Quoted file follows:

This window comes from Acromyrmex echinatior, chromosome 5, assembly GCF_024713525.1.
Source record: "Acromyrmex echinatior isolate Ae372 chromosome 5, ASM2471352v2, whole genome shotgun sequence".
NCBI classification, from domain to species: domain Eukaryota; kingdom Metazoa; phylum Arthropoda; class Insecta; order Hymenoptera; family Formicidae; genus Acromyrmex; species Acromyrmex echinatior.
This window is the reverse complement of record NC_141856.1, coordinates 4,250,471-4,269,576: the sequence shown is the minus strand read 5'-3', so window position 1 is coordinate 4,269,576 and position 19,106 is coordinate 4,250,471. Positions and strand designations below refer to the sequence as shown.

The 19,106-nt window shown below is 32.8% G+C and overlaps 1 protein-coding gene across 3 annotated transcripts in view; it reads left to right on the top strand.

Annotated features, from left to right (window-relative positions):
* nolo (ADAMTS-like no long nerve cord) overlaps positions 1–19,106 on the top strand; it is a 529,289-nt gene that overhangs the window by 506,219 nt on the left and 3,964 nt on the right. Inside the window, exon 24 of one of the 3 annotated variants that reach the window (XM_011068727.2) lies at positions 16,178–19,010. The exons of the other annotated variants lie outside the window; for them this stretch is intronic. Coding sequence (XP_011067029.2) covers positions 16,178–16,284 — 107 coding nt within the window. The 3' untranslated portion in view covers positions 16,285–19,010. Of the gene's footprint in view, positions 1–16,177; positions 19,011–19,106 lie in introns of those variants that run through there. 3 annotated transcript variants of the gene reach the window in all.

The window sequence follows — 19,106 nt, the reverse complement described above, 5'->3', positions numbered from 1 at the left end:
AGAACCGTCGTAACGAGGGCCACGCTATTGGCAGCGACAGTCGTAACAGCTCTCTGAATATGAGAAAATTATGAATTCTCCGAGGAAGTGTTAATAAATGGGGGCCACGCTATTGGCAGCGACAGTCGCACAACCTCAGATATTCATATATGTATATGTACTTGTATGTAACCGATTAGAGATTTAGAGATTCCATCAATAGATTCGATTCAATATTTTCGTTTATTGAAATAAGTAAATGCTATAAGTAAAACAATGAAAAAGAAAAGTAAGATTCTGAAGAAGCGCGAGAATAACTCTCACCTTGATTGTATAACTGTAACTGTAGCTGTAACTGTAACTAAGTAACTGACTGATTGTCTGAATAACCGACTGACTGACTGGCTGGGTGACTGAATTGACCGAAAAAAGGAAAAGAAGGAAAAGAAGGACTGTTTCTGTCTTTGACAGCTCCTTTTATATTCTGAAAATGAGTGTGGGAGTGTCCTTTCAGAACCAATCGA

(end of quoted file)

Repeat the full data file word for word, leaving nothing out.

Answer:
This window comes from Acromyrmex echinatior, chromosome 5, assembly GCF_024713525.1.
Source record: "Acromyrmex echinatior isolate Ae372 chromosome 5, ASM2471352v2, whole genome shotgun sequence".
NCBI classification, from domain to species: domain Eukaryota; kingdom Metazoa; phylum Arthropoda; class Insecta; order Hymenoptera; family Formicidae; genus Acromyrmex; species Acromyrmex echinatior.
This window is the reverse complement of record NC_141856.1, coordinates 4,250,471-4,269,576: the sequence shown is the minus strand read 5'-3', so window position 1 is coordinate 4,269,576 and position 19,106 is coordinate 4,250,471. Positions and strand designations below refer to the sequence as shown.

The 19,106-nt window shown below is 32.8% G+C and overlaps 1 protein-coding gene across 3 annotated transcripts in view; it reads left to right on the top strand.

Annotated features, from left to right (window-relative positions):
* nolo (ADAMTS-like no long nerve cord) overlaps positions 1–19,106 on the top strand; it is a 529,289-nt gene that overhangs the window by 506,219 nt on the left and 3,964 nt on the right. Inside the window, exon 24 of one of the 3 annotated variants that reach the window (XM_011068727.2) lies at positions 16,178–19,010. The exons of the other annotated variants lie outside the window; for them this stretch is intronic. Coding sequence (XP_011067029.2) covers positions 16,178–16,284 — 107 coding nt within the window. The 3' untranslated portion in view covers positions 16,285–19,010. Of the gene's footprint in view, positions 1–16,177; positions 19,011–19,106 lie in introns of those variants that run through there. 3 annotated transcript variants of the gene reach the window in all.

The window sequence follows — 19,106 nt, the reverse complement described above, 5'->3', positions numbered from 1 at the left end:
AGAACCGTCGTAACGAGGGCCACGCTATTGGCAGCGACAGTCGTAACAGCTCTCTGAATATGAGAAAATTATGAATTCTCCGAGGAAGTGTTAATAAATGGGGGCCACGCTATTGGCAGCGACAGTCGCACAACCTCAGATATTCATATATGTATATGTACTTGTATGTAACCGATTAGAGATTTAGAGATTCCATCAATAGATTCGATTCAATATTTTCGTTTATTGAAATAAGTAAATGCTATAAGTAAAACAATGAAAAAGAAAAGTAAGATTCTGAAGAAGCGCGAGAATAACTCTCACCTTGATTGTATAACTGTAACTGTAGCTGTAACTGTAACTAAGTAACTGACTGATTGTCTGAATAACCGACTGACTGACTGGCTGGGTGACTGAATTGACCGAAAAAAGGAAAAGAAGGAAAAGAAGGACTGTTTCTGTCTTTGACAGCTCCTTTTATATTCTGAAAATGAGTGTGGGAGTGTCCTTTCAGAACCAATCGA